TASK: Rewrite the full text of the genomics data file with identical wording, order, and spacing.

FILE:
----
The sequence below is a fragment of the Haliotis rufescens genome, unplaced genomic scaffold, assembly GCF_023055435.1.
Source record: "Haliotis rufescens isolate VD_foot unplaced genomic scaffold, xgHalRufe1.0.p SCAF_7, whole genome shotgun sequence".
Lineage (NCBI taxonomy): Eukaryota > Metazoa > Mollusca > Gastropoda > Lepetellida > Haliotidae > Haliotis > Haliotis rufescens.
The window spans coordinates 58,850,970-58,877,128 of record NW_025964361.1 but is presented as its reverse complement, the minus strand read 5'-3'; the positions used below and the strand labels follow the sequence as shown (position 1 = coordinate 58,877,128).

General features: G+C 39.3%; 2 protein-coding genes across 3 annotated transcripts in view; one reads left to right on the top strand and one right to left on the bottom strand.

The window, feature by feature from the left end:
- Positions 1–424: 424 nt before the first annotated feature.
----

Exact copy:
The sequence below is a fragment of the Haliotis rufescens genome, unplaced genomic scaffold, assembly GCF_023055435.1.
Source record: "Haliotis rufescens isolate VD_foot unplaced genomic scaffold, xgHalRufe1.0.p SCAF_7, whole genome shotgun sequence".
Lineage (NCBI taxonomy): Eukaryota > Metazoa > Mollusca > Gastropoda > Lepetellida > Haliotidae > Haliotis > Haliotis rufescens.
The window spans coordinates 58,850,970-58,877,128 of record NW_025964361.1 but is presented as its reverse complement, the minus strand read 5'-3'; the positions used below and the strand labels follow the sequence as shown (position 1 = coordinate 58,877,128).

General features: G+C 39.3%; 2 protein-coding genes across 3 annotated transcripts in view; one reads left to right on the top strand and one right to left on the bottom strand.

The window, feature by feature from the left end:
- Positions 1–424: 424 nt before the first annotated feature.